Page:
TV Season Wrap-Up 2010

Spoiler alert: If you are still catching up on some of these shows, please don’t read this post as I may be revealing some of the twists or surprise endings.

Series Finales

Leading up to the last episode of Lost, questions about the Island, the flashes-sideways, Jacob and the Man in Black, and so much of the mythology had been building up throughout the season. I had wondered why the show’s creators kept introducing more questions while answering so few. Surprisingly, the finale chose to answer almost none of them. Instead, as each character’s eyes were opened to their lives on the Island, we caught flashes from the show’s six seasons. The episode ended with the memorial service for Jack’s father Christian, but the whole thing was a memorial to the series. It seemed disappointing to introduce so many mysterious elements without the intention of paying-off with some answers, but the ending felt surprisingly satisfying because it focused on the characters and how far they had come over the course of the show. Similarly, 24 was coming to the climax of an uneven season (and an uneven run overall), where many things didn’t seem to make sense (Really? Dana Walsh is responsible for both evil plots?). As Jack started to go off the deep end, the show became surprisingly exciting. He became like the Terminator as he took down his hit list one after another. The show really drew on its strength: making Jack the moral centre. Even if he’s making people spill their guts (literally). or stabbing them with fireplace pokers, even when he has to assassinate the President of Russia and destroy the President of the USA, we still believe that they deserve it and Jack is doing the right thing. I especially enjoyed the intimate ending between Chloe and Jack where in their goodbyes you can see how far they have come together (and we along with them).

In contrast, Heroes was so far off the rails that when it ended, I was happy to see it put out of its misery (please don’t do the two-hour tie-things-up movie, NBC!) I had forgotten the show as it had once been when it was in my top five (and it seems that the creators had too). Nothing made sense, the characters had become horribly irrelevant and annoying. Plot twists (which used to be such an amazing part of this show) were nonsensical. This last season’s carnival story arc proved that the creators had no idea what to do with this show. As much as I’d love it if they gave the show one more shot to try to turn it into what it could have been, I have no faith that another season would have helped. FlashForward was the opposite in my eyes. I know that many have criticized its first (and only) season for many of the same reasons that I just lambasted Heroes, but I was always interested in its story and I’m pretty sad that the series won’t get the chance to make good. I still want to know about the shadow organization causing the blackouts. At least we got some closure with the finale catching up to the events of everyone’s flash forwards. They left us with a second blackout and a teaser of a much longer flash forward for which we’ll never know the outcome. Maybe it’s for the best. Once we learned that the future could be changed, the flashes seemed to lose some of their power.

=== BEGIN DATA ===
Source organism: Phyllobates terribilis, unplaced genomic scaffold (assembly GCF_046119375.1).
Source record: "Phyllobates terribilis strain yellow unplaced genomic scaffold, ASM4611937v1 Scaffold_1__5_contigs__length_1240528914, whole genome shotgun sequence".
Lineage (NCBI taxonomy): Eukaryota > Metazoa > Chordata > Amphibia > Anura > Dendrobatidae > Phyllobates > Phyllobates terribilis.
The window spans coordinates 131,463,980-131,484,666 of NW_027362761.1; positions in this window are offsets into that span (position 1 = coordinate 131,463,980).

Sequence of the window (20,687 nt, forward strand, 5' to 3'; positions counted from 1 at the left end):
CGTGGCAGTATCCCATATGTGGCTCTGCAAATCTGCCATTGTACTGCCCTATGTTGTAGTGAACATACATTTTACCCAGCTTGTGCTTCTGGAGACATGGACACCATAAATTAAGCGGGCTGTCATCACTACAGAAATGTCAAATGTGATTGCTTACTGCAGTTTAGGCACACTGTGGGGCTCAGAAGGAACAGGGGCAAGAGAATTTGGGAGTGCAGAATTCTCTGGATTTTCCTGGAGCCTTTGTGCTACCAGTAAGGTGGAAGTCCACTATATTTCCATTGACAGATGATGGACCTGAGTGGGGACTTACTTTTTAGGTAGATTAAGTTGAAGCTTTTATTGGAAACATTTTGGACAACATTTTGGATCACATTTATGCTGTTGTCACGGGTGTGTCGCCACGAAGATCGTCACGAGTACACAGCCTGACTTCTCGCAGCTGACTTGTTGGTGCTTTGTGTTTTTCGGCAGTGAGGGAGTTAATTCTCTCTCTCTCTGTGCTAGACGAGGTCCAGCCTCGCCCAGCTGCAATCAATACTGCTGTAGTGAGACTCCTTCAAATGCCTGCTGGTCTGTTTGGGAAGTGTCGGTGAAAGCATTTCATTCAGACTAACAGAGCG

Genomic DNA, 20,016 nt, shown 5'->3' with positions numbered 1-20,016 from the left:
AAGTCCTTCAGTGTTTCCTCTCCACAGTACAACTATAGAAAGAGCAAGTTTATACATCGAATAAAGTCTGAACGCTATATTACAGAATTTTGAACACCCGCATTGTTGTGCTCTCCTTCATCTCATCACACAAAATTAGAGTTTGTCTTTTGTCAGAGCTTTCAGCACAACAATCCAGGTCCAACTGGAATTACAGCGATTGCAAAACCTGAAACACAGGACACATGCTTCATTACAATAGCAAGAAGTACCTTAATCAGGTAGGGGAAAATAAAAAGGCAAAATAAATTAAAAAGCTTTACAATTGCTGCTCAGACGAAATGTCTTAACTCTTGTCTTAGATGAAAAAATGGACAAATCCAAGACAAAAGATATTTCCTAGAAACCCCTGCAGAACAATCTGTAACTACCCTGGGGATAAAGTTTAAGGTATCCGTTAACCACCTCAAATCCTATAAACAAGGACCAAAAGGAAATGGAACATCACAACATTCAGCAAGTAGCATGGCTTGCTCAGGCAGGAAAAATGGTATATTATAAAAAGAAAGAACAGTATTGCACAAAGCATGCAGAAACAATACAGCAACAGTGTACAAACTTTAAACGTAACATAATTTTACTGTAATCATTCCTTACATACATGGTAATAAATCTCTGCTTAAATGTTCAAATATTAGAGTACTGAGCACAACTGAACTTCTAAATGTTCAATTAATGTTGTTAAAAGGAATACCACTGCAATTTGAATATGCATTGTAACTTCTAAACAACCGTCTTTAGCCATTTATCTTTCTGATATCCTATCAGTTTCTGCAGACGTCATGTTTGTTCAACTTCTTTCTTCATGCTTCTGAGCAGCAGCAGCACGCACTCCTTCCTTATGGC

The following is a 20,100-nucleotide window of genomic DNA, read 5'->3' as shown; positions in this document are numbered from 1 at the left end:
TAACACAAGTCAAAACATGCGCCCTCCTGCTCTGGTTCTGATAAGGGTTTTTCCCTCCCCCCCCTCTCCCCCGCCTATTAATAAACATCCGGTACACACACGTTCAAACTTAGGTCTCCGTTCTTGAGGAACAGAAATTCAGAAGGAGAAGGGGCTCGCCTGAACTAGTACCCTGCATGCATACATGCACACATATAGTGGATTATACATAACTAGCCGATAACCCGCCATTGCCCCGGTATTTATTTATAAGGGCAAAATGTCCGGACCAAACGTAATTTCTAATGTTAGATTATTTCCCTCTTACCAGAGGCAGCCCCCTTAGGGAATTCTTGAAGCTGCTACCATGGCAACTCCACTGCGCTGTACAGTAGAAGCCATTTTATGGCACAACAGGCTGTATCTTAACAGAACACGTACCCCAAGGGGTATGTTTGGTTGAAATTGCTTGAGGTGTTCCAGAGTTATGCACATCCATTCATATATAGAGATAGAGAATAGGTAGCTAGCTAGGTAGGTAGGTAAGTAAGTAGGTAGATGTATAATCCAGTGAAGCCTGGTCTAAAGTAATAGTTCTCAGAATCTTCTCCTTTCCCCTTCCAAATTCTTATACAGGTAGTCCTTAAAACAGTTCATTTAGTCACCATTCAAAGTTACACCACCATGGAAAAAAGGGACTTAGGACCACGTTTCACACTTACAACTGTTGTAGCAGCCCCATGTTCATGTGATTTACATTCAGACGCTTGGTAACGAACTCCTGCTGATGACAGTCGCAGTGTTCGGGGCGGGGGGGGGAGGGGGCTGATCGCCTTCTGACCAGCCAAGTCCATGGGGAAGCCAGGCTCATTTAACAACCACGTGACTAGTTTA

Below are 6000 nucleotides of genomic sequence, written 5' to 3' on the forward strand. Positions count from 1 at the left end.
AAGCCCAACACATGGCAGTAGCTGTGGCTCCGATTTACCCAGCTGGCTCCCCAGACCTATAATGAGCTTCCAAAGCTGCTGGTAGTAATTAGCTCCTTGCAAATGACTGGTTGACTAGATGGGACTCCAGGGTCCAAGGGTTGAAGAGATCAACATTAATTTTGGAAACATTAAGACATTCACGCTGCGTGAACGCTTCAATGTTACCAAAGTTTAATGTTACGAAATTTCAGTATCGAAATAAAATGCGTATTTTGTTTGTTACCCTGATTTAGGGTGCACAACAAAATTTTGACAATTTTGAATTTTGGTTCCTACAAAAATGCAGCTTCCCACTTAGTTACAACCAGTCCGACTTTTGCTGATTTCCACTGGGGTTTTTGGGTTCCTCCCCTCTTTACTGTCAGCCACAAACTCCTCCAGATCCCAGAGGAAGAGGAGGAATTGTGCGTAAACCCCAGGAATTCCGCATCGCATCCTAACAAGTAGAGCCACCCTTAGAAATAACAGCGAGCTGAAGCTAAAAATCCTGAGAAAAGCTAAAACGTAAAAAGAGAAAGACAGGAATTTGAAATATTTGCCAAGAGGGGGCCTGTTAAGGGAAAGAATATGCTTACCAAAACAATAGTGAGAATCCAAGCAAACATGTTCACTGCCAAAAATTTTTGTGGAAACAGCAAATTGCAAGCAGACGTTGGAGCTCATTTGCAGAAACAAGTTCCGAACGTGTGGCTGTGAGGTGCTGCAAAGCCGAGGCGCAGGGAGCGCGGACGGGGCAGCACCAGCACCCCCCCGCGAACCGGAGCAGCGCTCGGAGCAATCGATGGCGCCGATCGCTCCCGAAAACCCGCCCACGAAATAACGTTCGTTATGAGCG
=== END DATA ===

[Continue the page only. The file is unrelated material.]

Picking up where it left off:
New Shows

Maybe I should be more cautious about my quick love for new series (especially after the tragedy that was Heroes) but this season debuted some of my favourite shows. Modern Family is a hilarious and heart-felt series that everyone should watch. It filled a space in my viewing roster that The Cosby Show and Family Ties had once occupied. The season finale where Claire frets over getting everyone together for a family portrait is a great piece of sitcomery, where good writing and acting bring out the humour and joy in a relatively ordinary situation.

The Vampire Diaries was one of the surprises of the season. I had written off the series as an overwrought teen show with tiresome vampire fantasy elements (I was getting Twilight-fatigue), but what turned it around was a good balance between suspense and melodrama. Yes, there’s still a lot of the mopey teen angst which most adults would roll their eyes at, but with frequent introduction of new characters and numerous twists in the story about the town vs the vampires, the show’s pace is blazing fast. The season finale left us wondering whether Jeremy had become a vampire (I don’t care) and what will happen with Catherine back in town (I’m curious to find out the true relationship between Catherine and Elena; but I’m not interested in any more of Catherine posing as her).The other surprise was The Good Wife. This show had not even been in my viewing roster (though there was a permanent spot for legal drama that went unfilled). A show about the disgraced wife of a fallen state attorney starring Julianna Marguiles did not appeal to me. However, when bloggers and tv pundits started raving about it, I’m glad I decided to check it out. Despite a season of enjoying title-character Alicia Florick (with trusty scene-stealing sidekick Kalinda) handling interesting cases while maintaining her chaotic family life, I was not very interested in the finale cliffhanger. I didn’t care whether she chose her husband, Peter, or her boss, Will. Neither men seem to be good enough for her. Nevertheless, I can’t wait for next season.